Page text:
Jesse Button M.D.’s new book “Psychiatry, What It’s All About: Memoirs from 50 Years of Practice” shares the author’s knowledge acquired through many years of experience
Jesse Button M.D., a calm obsessive-compulsive with an insatiable desire to learn and create, has completed his new book “Psychiatry, What It’s All About: Memoirs from 50 Years of Practice”: a useful work that provides background information about the author as well as the field of psychiatry.
Author Jesse Button M.D. feels that almost anyone can be helped if they need help, and he will work to find a solution. His hobbies are gardening, yard work, building whatever is needed, and enjoying working on two antique automobiles. He always chooses the shortest distance between two points, emphasizes efficiency, and has little tolerance for lies or dishonesty. He had the opportunity to relate with the top professionals in American psychiatry in the Group for the Advancement of Psychiatry and as a career teacher awardee at the National Institute of Mental Health. He served in the American Medical Association and the American Psychiatry Association. He has published and used most of the approved methods of care in most of the possible settings in psychiatry, serving as chairman or chief of his department for most of his career. He feels there is no greater thrill or satisfaction than leading a severely ill person to wellness and did not intend to ever retire.
Author Jesse Button M.D. writes, “Throughout my career in psychiatry, I have been asked many times why I chose to go into psychiatry and what kind of patients I saw. Also, people wonder if the patients I saw in private practice were different from those seen in the Armed Services. I saw little difference in the patients seen in private practice compared to those seen in the Armed Services. I felt those in the Armed Services responded a little better because they tended to follow instruction better, and this is partly because they thought they had to.”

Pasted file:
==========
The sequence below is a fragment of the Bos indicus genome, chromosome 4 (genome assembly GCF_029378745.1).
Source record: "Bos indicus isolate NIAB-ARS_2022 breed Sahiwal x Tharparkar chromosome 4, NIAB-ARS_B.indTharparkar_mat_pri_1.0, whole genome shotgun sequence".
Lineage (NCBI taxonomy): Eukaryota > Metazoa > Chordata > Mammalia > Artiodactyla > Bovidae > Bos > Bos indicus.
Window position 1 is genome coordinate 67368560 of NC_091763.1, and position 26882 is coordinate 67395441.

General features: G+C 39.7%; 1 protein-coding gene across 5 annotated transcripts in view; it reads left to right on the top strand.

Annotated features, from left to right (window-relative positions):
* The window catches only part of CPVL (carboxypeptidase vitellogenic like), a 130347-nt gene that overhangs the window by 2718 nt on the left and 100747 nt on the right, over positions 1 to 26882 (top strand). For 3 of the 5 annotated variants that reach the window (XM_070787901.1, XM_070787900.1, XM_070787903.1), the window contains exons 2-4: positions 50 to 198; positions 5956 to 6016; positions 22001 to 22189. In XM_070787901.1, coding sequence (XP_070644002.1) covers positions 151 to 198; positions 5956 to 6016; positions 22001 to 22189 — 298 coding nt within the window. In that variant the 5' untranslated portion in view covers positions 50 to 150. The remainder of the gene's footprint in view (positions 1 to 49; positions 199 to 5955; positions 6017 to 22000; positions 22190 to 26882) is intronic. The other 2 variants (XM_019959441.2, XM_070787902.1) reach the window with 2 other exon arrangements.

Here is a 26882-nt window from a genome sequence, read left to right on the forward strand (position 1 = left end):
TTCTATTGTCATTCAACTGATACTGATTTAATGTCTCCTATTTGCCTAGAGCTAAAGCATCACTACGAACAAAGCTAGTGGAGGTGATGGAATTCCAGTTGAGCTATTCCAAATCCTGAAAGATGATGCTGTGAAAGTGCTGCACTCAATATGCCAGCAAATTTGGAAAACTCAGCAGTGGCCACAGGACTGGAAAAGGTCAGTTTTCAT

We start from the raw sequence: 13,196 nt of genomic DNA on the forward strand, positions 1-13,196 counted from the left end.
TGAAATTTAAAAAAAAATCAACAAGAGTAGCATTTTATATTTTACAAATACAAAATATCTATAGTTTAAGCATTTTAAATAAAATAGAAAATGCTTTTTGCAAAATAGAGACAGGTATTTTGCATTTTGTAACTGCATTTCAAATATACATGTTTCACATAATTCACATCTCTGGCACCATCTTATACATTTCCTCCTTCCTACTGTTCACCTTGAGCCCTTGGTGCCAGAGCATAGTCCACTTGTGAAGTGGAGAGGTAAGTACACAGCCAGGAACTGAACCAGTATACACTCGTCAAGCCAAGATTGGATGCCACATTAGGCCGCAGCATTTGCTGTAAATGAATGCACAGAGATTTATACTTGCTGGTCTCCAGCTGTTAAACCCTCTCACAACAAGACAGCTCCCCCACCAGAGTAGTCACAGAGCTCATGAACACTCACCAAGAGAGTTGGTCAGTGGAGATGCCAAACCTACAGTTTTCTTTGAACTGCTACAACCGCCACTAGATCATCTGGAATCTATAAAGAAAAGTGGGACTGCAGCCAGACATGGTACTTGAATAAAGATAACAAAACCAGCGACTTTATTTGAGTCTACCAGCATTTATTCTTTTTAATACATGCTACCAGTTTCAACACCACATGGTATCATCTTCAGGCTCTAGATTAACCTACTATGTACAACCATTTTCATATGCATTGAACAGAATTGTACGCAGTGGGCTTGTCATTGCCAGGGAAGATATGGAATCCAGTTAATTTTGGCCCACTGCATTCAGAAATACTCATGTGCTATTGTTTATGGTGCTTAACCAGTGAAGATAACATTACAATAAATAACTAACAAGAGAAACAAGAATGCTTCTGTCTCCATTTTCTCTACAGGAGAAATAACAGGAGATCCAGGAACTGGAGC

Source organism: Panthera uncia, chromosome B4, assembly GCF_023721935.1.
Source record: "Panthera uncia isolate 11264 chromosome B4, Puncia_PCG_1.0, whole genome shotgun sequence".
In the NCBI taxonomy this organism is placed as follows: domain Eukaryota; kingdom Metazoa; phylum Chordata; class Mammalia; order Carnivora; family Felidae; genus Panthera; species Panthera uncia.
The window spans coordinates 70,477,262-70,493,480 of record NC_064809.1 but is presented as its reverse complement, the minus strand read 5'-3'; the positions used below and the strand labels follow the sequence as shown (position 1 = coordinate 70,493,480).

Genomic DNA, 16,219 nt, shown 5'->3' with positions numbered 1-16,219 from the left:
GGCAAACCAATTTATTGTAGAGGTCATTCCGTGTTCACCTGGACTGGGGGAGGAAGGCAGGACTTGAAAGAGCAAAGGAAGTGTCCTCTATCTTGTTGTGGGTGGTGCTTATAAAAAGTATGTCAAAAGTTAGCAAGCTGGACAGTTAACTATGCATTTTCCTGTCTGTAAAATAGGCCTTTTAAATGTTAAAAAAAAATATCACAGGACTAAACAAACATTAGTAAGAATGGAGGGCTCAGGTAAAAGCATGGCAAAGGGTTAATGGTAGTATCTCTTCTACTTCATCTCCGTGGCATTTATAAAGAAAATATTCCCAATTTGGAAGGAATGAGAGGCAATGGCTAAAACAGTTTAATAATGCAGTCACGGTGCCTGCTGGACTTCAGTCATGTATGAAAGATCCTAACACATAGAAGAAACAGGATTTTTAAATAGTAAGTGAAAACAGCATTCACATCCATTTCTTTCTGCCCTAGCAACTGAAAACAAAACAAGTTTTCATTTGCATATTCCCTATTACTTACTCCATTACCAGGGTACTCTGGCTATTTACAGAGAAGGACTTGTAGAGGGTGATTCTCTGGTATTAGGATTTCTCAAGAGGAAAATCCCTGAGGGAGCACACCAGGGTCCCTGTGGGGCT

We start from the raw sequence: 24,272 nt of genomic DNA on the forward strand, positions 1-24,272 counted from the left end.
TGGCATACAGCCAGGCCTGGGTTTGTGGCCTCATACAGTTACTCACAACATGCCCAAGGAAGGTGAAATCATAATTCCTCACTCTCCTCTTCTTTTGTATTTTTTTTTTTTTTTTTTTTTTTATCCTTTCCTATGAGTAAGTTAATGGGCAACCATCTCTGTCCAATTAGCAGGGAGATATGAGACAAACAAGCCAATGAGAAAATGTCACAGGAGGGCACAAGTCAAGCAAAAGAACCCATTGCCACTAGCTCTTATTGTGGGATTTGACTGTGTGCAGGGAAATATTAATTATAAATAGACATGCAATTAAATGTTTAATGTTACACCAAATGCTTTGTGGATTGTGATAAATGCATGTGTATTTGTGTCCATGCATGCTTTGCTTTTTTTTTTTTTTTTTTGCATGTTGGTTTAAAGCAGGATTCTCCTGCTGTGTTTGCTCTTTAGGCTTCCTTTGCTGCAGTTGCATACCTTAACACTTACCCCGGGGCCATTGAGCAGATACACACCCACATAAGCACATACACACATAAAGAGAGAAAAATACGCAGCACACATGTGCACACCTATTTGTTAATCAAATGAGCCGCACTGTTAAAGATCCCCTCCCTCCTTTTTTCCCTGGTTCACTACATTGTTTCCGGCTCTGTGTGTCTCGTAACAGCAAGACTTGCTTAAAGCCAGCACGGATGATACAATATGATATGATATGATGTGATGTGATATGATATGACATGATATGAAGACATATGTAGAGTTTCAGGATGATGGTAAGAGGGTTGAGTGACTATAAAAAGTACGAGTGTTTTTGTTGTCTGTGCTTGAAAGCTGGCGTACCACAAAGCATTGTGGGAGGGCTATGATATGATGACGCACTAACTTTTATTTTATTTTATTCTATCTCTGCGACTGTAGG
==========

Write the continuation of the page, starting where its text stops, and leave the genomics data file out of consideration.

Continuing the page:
He continues, “I have absolutely no interest in finding fault with anyone or blaming anyone for anything in this book. I see my job as being an observer, trying to evaluate some facts to help those seeking my help so they can adapt and adjust in the most appropriate way for a more positive outcome in their situation. Some judges have asked me about reducing the risk to themselves in divorce actions. That can be a touchy situation, but if the judges act in a way to make it appear as though they are punishing either party, they will blame the judge, which is obvious. I have seen a number of men who felt the judges have really been unfair and taken everything from them, creating an angry response. At least some people in governing roles try to make good decisions. I had a friend who was a secretary in the state office, and they would frequently consult me on issues of mental health and treatment when in session. One time, a judge ordered a man to come see me for treatment after the judge had inappropriately confined him to a state hospital. That is unusual because the judge never consulted me, but the man decided he wanted to continue to see me.”
Published by Page Publishing, Jesse Button’s insightful work presents the author’s refreshing perspective on the field of psychiatry.
Readers who wish to experience this original work can purchase “Psychiatry, What It’s All About: Memoirs from 50 Years of Practice” at bookstores everywhere, or online at the Apple iTunes Store, Amazon, Google Play, or Barnes and Noble.
For additional information or media inquiries, contact Page Publishing at 866-315-2708.
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